Title: Nitrogen on the table: The influence of food choices on nitrogen emissions, greenhouse gas emissions and land use in Europe
Publisher: Centre for Ecology & Hydrology,
Publication Year: 2015
JRC N°: JRC76472
ISBN: 978-1-906698-51-5
URI: http://www.clrtap-tfrn.org/N-on-the-table
Type: Books
Abstract: This study was conducted by members of the Expert Panel on Nitrogen and Food in the Taskforce on Reactive Nitrogen on Reactive Nitrogen (TFRN). This group reports to the Working Group on Strategies and Review of the UNECE Convention on Long-range Transboundary Air Pollution.1The aim of the panel’s work is: 5To investigate the effects of changes in consumption towards agricultural commodities with lower nitrogen footprints on consumer diet composition, and intake of proteins and saturated fats.To investigate the effects of dietary change with corresponding production changes on the emission of reactive nitrogen, as well as on other aspects such as land use, greenhouse gas emissions and 10agricultural production in general.A major driver behind the study is the understanding that more than 95% of the ammonia emissionsstem from the agricultural sector. Agriculture is also a main source of other forms of reactive nitrogen, such as nitrate and nitrous oxide. The TFRN has explored the possibilities and effects of a 15range of technical measures applied in agriculture to reduce emission of ammonia and other forms of reactive nitrogen. Over the past 20 years, much research has been done and techniques have been developed and deployed to reduce these emissions and improve nitrogen use efficiency in agricultural production systems. In other words, a great deal of attention has been paid to reducingemissions on the ‘supply’ side. In contrast, relatively little research has been done to look at 20‘demand side’ measures within the food system. This is the focus of this report.For practical reasons including the availability of data and suitable models, this study was confined to the EU-27. Livestock production consumption in the EU are tightly linked and EU livestock production is largely for European consumption with relatively little trade across the EU’s border. 25Because protein contains about 16% nitrogen, food production and consumption and the nitrogen cycle are intrinsically linked. Protein production is linked either directly or indirectly to ammonia polluting air, nitrate and other nitrogen compounds polluting water, and nitrous oxide which is a trace gas with a global warming potential of 298, compared with CO2. The recent ENA report 30presents a thorough overview of the effects of nitrogen emissions on the environment.2To support primary protein production in crops, European agriculture uses 11.2 million tonnes of mineral fertiliser N. In addition, the provision of animal protein in Europe requires supplies of high protein soy meal.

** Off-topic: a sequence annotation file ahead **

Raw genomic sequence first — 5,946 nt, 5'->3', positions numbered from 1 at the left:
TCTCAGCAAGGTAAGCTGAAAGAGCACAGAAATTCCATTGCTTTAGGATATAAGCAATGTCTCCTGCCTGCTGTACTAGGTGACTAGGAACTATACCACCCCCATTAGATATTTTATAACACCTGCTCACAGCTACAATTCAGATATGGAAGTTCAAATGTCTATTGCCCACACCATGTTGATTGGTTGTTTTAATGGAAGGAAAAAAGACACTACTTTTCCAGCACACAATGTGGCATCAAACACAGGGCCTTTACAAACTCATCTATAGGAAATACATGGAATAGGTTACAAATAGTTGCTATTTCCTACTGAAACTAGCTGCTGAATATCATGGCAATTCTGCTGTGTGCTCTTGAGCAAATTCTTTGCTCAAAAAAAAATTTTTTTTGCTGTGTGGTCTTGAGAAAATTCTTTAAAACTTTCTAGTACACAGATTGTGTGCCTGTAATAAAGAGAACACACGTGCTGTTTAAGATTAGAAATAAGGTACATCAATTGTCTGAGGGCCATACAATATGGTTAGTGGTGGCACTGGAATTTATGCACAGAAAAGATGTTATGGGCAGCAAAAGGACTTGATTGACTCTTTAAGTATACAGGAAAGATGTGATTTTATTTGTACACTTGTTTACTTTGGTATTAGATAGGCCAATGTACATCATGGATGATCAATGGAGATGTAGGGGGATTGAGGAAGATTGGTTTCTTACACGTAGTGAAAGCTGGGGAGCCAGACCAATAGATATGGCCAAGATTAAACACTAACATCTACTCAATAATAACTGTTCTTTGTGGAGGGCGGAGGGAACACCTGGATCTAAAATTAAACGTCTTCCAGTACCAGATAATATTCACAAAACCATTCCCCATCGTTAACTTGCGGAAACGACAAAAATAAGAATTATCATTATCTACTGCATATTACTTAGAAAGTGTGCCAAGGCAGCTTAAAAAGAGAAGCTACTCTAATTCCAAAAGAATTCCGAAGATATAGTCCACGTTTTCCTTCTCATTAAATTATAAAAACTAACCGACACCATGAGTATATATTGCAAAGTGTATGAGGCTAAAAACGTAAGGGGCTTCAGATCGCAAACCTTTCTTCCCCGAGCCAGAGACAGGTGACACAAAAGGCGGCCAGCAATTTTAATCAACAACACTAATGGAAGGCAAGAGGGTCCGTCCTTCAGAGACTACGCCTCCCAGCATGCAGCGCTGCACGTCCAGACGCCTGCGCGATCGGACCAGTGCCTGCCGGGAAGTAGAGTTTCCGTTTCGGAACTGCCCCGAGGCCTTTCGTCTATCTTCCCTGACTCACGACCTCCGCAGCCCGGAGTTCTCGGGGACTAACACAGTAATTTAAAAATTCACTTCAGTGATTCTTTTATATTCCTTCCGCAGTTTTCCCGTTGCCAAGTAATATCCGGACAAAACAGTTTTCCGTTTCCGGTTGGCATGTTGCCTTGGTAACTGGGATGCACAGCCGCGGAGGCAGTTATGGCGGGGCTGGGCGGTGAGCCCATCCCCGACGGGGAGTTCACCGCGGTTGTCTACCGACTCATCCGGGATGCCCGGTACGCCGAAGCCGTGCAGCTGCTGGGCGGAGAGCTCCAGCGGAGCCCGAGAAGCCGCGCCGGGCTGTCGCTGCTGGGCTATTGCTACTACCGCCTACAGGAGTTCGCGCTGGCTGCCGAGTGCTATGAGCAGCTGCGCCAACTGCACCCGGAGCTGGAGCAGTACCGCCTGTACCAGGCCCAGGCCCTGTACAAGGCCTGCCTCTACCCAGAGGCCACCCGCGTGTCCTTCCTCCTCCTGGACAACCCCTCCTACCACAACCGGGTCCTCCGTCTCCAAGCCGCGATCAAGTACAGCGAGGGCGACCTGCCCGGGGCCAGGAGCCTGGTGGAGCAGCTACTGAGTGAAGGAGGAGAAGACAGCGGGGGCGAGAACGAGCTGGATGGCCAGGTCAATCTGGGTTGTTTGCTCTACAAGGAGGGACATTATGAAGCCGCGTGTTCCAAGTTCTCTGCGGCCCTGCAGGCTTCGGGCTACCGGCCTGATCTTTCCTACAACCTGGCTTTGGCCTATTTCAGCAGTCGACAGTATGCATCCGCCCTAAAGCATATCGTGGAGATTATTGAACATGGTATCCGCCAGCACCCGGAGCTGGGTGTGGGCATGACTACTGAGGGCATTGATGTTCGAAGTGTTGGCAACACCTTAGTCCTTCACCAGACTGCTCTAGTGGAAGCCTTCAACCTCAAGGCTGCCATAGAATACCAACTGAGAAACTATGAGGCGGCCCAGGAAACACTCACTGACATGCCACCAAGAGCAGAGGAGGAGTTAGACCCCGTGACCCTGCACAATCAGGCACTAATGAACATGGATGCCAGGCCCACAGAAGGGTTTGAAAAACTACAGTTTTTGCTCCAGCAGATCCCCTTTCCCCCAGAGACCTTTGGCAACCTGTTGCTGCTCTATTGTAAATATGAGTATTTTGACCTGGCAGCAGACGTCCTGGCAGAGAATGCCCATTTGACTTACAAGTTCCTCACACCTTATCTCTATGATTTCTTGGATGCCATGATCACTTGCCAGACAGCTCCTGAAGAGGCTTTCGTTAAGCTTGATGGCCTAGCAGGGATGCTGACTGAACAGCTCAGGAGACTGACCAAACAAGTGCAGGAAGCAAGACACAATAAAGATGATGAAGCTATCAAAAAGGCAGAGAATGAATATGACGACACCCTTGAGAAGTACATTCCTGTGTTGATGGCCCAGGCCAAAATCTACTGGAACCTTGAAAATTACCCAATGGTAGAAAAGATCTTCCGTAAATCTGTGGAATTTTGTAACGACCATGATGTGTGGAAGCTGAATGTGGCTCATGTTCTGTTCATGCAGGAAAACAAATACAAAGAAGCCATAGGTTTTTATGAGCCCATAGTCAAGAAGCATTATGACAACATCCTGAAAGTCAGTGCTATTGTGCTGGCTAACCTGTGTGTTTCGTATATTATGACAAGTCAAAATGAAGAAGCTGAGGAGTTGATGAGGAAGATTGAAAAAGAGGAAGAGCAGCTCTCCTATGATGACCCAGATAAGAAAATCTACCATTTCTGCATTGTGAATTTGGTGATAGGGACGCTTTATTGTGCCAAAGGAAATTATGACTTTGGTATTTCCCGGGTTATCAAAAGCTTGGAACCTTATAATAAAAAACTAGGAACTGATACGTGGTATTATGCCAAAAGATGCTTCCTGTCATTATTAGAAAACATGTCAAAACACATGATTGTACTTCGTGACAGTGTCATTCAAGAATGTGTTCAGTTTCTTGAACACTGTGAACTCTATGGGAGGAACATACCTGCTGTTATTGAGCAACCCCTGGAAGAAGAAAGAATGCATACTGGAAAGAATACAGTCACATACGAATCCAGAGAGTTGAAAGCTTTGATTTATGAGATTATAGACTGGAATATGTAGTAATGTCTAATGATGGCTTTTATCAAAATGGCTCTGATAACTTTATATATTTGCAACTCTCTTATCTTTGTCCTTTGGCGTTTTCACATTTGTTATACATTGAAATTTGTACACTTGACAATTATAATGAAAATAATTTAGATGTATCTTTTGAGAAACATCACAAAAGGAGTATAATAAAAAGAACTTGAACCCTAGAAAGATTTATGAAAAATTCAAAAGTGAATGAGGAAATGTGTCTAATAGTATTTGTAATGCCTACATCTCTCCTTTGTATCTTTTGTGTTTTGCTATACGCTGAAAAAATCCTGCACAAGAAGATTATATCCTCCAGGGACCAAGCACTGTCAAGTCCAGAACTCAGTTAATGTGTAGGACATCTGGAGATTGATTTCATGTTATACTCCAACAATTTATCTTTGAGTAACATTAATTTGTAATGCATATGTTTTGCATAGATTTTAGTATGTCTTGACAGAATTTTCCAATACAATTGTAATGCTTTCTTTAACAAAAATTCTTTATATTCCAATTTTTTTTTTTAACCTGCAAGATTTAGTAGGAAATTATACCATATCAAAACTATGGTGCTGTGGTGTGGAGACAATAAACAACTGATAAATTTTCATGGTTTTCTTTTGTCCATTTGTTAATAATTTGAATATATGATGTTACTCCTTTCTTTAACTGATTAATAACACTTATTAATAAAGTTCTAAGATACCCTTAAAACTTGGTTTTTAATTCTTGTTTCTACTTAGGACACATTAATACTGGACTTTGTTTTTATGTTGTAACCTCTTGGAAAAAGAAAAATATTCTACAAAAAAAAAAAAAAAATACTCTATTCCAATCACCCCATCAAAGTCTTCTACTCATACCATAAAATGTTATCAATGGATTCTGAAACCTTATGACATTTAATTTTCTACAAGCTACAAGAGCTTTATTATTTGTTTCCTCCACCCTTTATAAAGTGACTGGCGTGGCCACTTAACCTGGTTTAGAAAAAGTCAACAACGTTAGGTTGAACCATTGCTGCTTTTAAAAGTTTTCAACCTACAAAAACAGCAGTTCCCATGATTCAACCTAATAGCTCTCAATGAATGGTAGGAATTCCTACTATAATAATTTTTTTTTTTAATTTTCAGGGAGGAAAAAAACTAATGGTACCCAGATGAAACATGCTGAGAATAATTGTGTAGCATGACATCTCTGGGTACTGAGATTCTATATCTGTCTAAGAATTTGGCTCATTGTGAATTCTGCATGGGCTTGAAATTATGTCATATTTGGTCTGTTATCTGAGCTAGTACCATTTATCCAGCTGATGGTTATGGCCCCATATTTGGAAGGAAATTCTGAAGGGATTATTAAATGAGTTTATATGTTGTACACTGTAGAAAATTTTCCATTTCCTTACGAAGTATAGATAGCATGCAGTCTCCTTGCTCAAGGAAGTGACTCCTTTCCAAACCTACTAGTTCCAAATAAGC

JRC Directorate:Sustainable Resources

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